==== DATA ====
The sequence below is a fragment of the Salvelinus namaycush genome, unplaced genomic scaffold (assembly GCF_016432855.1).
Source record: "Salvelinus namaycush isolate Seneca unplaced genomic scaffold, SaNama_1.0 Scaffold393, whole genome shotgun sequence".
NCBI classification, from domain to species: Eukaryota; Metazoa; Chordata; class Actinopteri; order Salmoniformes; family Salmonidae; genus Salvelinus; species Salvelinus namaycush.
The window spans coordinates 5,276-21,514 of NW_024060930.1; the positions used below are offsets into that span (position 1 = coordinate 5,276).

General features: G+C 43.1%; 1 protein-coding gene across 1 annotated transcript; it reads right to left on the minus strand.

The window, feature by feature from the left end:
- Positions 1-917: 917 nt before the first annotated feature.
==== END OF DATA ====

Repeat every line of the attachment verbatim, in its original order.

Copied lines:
The sequence below is a fragment of the Salvelinus namaycush genome, unplaced genomic scaffold (assembly GCF_016432855.1).
Source record: "Salvelinus namaycush isolate Seneca unplaced genomic scaffold, SaNama_1.0 Scaffold393, whole genome shotgun sequence".
NCBI classification, from domain to species: Eukaryota; Metazoa; Chordata; class Actinopteri; order Salmoniformes; family Salmonidae; genus Salvelinus; species Salvelinus namaycush.
The window spans coordinates 5,276-21,514 of NW_024060930.1; the positions used below are offsets into that span (position 1 = coordinate 5,276).

General features: G+C 43.1%; 1 protein-coding gene across 1 annotated transcript; it reads right to left on the minus strand.

The window, feature by feature from the left end:
- Positions 1-917: 917 nt before the first annotated feature.